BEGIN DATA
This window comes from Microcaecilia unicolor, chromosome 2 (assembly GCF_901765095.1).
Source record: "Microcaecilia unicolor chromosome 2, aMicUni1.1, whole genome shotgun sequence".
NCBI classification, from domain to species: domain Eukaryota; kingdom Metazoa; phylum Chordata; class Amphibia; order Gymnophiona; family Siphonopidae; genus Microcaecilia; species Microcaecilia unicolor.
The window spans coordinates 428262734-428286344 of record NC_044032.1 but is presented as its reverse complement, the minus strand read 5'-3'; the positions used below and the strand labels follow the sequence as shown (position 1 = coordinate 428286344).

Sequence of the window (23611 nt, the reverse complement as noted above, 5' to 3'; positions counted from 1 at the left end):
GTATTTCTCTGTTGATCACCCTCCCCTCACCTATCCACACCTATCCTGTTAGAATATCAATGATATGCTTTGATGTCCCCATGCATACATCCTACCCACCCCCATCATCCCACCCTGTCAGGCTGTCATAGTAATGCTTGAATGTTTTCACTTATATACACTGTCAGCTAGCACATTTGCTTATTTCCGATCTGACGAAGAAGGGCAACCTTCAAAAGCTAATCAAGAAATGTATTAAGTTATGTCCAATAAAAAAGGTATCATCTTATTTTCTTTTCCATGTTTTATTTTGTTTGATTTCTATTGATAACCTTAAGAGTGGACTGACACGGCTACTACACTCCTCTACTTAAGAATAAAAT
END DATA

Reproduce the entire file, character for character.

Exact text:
This window comes from Microcaecilia unicolor, chromosome 2 (assembly GCF_901765095.1).
Source record: "Microcaecilia unicolor chromosome 2, aMicUni1.1, whole genome shotgun sequence".
NCBI classification, from domain to species: domain Eukaryota; kingdom Metazoa; phylum Chordata; class Amphibia; order Gymnophiona; family Siphonopidae; genus Microcaecilia; species Microcaecilia unicolor.
The window spans coordinates 428262734-428286344 of record NC_044032.1 but is presented as its reverse complement, the minus strand read 5'-3'; the positions used below and the strand labels follow the sequence as shown (position 1 = coordinate 428286344).

Sequence of the window (23611 nt, the reverse complement as noted above, 5' to 3'; positions counted from 1 at the left end):
GTATTTCTCTGTTGATCACCCTCCCCTCACCTATCCACACCTATCCTGTTAGAATATCAATGATATGCTTTGATGTCCCCATGCATACATCCTACCCACCCCCATCATCCCACCCTGTCAGGCTGTCATAGTAATGCTTGAATGTTTTCACTTATATACACTGTCAGCTAGCACATTTGCTTATTTCCGATCTGACGAAGAAGGGCAACCTTCAAAAGCTAATCAAGAAATGTATTAAGTTATGTCCAATAAAAAAGGTATCATCTTATTTTCTTTTCCATGTTTTATTTTGTTTGATTTCTATTGATAACCTTAAGAGTGGACTGACACGGCTACTACACTCCTCTACTTAAGAATAAAAT